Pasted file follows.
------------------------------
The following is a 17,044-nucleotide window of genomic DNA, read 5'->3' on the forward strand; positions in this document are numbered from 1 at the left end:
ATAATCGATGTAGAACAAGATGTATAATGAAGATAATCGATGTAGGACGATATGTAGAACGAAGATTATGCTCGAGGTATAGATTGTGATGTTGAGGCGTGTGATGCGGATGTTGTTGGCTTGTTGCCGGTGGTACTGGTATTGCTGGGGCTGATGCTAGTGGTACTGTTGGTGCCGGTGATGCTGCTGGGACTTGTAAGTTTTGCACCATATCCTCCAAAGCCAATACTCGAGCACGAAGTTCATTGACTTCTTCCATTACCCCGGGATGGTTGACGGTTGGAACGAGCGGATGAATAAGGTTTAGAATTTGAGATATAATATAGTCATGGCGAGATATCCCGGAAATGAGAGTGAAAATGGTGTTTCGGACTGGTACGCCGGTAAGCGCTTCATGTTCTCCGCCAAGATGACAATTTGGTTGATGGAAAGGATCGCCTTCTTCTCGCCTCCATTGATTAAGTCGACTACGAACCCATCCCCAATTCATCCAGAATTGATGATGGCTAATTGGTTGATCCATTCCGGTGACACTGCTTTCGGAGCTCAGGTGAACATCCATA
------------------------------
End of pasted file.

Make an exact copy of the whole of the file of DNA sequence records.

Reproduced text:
The following is a 17,044-nucleotide window of genomic DNA, read 5'->3' on the forward strand; positions in this document are numbered from 1 at the left end:
ATAATCGATGTAGAACAAGATGTATAATGAAGATAATCGATGTAGGACGATATGTAGAACGAAGATTATGCTCGAGGTATAGATTGTGATGTTGAGGCGTGTGATGCGGATGTTGTTGGCTTGTTGCCGGTGGTACTGGTATTGCTGGGGCTGATGCTAGTGGTACTGTTGGTGCCGGTGATGCTGCTGGGACTTGTAAGTTTTGCACCATATCCTCCAAAGCCAATACTCGAGCACGAAGTTCATTGACTTCTTCCATTACCCCGGGATGGTTGACGGTTGGAACGAGCGGATGAATAAGGTTTAGAATTTGAGATATAATATAGTCATGGCGAGATATCCCGGAAATGAGAGTGAAAATGGTGTTTCGGACTGGTACGCCGGTAAGCGCTTCATGTTCTCCGCCAAGATGACAATTTGGTTGATGGAAAGGATCGCCTTCTTCTCGCCTCCATTGATTAAGTCGACTACGAACCCATCCCCAATTCATCCAGAATTGATGATGGCTAATTGGTTGATCCATTCCGGTGACACTGCTTTCGGAGCTCAGGTGAACATCCATA